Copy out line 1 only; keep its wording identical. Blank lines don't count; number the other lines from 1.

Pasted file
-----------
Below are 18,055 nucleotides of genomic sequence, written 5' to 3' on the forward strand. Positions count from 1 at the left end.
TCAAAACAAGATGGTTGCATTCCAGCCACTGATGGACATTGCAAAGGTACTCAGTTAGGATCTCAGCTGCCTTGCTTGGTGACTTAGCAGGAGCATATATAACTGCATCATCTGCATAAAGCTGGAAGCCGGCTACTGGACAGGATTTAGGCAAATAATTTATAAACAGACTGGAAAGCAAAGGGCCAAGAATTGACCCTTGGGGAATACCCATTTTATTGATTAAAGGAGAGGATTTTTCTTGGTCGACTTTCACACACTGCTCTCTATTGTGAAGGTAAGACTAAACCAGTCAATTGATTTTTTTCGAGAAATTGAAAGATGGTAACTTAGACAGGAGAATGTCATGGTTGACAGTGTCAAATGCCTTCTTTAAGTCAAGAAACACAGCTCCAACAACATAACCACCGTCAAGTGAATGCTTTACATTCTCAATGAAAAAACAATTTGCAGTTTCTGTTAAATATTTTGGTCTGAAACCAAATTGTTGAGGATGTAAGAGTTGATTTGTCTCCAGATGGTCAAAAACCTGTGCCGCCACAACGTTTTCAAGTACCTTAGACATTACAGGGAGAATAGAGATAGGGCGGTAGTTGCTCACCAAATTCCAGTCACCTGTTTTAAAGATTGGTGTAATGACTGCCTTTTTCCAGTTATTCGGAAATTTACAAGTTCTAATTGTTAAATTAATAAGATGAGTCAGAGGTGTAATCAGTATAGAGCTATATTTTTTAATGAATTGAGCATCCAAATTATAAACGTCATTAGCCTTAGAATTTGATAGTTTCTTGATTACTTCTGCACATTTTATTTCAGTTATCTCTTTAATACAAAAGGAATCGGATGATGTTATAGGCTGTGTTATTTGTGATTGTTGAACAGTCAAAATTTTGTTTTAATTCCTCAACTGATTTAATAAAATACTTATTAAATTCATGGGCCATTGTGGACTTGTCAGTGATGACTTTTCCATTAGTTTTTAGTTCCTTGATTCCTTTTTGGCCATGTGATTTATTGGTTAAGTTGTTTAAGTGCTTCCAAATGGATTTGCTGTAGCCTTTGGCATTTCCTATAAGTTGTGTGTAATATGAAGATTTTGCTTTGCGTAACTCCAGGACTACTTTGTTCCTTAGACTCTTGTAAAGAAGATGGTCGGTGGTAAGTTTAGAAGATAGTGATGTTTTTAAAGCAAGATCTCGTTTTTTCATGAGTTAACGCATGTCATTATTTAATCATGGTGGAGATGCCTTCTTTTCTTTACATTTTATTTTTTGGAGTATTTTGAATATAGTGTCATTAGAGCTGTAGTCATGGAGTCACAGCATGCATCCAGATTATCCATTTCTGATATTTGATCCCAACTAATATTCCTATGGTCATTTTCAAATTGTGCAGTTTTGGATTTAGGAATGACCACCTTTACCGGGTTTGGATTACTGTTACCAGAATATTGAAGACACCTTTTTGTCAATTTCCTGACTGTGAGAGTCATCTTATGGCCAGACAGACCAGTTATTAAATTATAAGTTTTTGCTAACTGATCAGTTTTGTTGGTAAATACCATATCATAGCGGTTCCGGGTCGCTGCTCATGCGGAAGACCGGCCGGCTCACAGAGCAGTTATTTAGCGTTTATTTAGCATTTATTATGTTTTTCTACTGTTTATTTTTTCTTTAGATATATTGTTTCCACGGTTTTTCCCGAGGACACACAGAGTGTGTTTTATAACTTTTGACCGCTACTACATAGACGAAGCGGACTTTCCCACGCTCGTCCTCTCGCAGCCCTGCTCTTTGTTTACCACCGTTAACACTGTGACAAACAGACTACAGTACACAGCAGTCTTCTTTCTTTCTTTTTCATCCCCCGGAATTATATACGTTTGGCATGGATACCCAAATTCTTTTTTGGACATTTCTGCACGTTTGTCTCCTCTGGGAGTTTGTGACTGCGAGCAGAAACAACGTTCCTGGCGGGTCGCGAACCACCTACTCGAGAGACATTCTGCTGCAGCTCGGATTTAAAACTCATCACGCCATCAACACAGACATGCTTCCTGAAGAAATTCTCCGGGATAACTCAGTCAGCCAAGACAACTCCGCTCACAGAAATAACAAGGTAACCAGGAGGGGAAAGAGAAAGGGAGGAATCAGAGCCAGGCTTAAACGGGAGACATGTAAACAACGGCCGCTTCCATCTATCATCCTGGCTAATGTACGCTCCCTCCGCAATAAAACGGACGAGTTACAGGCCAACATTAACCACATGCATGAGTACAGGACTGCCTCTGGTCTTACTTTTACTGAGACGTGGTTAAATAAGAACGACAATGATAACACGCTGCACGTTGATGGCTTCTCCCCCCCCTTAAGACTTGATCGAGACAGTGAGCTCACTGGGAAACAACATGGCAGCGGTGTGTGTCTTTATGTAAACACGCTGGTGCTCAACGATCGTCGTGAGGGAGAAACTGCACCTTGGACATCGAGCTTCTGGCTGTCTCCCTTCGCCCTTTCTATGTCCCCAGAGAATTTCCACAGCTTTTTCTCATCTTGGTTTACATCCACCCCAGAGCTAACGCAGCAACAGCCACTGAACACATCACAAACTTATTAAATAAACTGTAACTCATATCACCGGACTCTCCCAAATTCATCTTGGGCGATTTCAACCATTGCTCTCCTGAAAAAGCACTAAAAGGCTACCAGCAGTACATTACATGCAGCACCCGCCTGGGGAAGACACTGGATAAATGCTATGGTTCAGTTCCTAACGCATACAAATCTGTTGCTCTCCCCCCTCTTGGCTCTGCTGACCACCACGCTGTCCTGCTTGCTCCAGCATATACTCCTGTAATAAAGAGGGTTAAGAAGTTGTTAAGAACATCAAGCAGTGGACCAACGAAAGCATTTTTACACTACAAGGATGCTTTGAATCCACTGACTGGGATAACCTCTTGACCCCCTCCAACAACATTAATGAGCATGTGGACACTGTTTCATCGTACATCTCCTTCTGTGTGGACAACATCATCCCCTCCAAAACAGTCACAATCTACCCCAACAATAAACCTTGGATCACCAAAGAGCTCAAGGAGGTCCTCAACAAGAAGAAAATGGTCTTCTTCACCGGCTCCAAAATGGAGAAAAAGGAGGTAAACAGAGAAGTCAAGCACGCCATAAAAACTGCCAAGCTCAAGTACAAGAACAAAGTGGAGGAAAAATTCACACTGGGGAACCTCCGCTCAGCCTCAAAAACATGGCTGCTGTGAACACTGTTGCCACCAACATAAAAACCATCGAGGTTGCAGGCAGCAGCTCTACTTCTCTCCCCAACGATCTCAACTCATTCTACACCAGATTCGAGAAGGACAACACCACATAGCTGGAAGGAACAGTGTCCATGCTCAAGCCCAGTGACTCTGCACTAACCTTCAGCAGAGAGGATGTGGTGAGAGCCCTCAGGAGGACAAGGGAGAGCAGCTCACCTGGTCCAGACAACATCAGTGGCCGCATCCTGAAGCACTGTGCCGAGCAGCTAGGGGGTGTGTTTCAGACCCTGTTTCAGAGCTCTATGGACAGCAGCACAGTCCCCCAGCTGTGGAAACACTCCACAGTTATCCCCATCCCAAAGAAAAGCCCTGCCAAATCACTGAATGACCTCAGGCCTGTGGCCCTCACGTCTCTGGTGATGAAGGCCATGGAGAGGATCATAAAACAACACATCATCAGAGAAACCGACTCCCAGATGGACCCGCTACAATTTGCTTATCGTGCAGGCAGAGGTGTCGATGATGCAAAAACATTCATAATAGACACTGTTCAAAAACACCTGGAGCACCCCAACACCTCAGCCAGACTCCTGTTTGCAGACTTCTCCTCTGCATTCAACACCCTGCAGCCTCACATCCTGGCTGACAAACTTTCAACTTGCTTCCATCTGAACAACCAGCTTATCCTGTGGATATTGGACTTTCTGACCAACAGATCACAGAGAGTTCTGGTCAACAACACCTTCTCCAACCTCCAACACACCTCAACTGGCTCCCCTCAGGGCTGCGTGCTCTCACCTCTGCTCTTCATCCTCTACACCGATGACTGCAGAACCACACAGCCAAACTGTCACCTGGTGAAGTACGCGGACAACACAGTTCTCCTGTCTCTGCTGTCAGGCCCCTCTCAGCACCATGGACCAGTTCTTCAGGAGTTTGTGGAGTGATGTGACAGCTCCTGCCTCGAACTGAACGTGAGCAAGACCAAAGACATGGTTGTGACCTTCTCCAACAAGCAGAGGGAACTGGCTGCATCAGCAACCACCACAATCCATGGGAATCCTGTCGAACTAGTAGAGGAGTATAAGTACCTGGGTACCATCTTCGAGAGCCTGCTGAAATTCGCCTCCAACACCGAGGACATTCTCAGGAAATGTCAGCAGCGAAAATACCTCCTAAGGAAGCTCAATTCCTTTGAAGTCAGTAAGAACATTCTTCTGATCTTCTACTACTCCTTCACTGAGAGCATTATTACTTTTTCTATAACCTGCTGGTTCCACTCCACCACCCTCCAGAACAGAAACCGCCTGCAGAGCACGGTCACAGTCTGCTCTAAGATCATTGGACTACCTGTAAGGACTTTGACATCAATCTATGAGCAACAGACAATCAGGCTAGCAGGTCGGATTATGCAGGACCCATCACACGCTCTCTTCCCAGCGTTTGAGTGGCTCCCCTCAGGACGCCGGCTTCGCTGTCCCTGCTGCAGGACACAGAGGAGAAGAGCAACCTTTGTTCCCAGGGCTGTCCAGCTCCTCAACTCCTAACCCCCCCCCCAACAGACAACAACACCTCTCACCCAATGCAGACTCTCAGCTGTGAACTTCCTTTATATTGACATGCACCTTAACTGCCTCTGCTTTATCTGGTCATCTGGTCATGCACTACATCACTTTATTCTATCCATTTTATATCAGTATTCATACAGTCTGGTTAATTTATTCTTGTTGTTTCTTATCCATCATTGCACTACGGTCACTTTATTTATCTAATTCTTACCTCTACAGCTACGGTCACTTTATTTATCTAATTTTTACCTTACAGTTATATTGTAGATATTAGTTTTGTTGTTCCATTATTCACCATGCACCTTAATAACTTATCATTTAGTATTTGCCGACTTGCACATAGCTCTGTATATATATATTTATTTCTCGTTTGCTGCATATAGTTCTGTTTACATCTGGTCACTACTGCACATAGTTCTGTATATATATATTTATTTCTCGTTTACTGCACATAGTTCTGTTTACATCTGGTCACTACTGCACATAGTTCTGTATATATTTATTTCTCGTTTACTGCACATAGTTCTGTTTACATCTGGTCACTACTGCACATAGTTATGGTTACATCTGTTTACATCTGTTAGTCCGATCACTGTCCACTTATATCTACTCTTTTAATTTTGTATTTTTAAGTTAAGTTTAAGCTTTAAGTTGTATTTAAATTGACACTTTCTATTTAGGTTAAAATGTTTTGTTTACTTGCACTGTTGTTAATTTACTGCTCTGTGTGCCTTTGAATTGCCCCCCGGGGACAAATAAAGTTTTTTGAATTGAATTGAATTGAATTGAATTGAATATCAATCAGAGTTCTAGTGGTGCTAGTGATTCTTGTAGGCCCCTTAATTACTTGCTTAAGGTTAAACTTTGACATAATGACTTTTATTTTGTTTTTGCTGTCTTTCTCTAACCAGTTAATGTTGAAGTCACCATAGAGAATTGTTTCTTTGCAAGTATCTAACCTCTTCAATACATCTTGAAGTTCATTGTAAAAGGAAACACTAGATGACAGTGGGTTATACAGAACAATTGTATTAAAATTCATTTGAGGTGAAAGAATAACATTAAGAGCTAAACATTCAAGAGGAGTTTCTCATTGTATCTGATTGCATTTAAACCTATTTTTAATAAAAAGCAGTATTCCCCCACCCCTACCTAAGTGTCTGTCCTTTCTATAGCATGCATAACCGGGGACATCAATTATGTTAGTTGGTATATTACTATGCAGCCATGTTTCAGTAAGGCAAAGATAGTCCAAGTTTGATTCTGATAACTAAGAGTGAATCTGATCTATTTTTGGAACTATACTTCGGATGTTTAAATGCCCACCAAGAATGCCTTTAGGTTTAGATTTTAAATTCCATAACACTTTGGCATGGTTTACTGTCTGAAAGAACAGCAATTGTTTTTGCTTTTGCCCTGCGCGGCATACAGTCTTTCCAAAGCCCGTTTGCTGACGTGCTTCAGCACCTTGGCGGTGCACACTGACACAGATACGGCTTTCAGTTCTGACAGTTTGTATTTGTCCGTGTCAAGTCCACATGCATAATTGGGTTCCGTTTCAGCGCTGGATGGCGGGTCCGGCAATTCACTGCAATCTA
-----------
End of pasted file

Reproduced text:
Below are 18,055 nucleotides of genomic sequence, written 5' to 3' on the forward strand. Positions count from 1 at the left end.